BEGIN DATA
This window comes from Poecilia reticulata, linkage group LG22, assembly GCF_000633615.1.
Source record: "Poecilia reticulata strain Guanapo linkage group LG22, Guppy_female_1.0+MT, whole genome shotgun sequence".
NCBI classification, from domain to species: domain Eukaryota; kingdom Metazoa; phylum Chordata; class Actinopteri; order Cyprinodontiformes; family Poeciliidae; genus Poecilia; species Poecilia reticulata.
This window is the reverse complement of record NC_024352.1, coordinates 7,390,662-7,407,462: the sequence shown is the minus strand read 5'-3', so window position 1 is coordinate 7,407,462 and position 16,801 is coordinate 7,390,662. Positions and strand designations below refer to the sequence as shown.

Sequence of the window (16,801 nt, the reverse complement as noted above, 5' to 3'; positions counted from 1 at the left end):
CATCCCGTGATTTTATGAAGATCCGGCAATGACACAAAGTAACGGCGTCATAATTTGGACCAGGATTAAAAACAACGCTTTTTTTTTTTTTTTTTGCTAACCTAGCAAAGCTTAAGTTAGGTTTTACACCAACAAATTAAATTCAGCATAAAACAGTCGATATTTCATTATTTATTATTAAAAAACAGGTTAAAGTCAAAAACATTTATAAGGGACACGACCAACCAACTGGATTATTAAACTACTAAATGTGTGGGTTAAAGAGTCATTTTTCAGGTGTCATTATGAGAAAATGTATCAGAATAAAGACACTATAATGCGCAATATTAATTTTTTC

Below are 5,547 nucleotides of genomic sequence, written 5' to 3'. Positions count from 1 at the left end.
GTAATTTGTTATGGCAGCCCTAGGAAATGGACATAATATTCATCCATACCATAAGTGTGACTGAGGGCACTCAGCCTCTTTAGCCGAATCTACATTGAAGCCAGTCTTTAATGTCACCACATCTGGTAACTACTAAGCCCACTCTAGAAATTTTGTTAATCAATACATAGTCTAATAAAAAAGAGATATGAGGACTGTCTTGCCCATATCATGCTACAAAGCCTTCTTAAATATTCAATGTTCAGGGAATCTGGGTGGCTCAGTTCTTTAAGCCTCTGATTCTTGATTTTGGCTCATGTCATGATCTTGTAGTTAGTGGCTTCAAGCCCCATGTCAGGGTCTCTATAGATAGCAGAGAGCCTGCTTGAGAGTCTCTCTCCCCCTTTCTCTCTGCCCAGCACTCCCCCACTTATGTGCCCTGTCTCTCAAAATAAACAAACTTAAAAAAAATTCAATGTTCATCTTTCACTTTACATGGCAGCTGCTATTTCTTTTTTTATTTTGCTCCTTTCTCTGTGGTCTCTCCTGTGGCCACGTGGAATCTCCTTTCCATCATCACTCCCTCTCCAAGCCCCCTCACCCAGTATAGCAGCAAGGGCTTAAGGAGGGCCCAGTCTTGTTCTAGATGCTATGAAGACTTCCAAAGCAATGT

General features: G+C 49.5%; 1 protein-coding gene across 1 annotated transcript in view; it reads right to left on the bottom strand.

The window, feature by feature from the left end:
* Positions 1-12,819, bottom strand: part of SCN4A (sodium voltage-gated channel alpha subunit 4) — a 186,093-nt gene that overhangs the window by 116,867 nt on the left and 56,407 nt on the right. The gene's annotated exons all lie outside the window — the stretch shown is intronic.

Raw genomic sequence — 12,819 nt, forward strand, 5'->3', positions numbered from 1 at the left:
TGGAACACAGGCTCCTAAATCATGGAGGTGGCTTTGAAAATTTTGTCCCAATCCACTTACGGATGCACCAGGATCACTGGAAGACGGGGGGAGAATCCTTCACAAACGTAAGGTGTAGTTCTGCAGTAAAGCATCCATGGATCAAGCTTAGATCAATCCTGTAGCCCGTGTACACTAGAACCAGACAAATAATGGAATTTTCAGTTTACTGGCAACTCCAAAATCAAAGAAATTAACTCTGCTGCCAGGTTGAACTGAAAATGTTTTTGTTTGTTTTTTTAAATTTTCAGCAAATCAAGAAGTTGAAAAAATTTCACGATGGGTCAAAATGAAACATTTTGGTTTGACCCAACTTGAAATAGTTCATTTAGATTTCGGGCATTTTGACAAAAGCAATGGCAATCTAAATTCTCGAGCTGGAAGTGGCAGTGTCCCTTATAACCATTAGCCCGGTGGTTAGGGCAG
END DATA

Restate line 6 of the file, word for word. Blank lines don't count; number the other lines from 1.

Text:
CATCCCGTGATTTTATGAAGATCCGGCAATGACACAAAGTAACGGCGTCATAATTTGGACCAGGATTAAAAACAACGCTTTTTTTTTTTTTTTTTGCTAACCTAGCAAAGCTTAAGTTAGGTTTTACACCAACAAATTAAATTCAGCATAAAACAGTCGATATTTCATTATTTATTATTAAAAAACAGGTTAAAGTCAAAAACATTTATAAGGGACACGACCAACCAACTGGATTATTAAACTACTAAATGTGTGGGTTAAAGAGTCATTTTTCAGGTGTCATTATGAGAAAATGTATCAGAATAAAGACACTATAATGCGCAATATTAATTTTTTC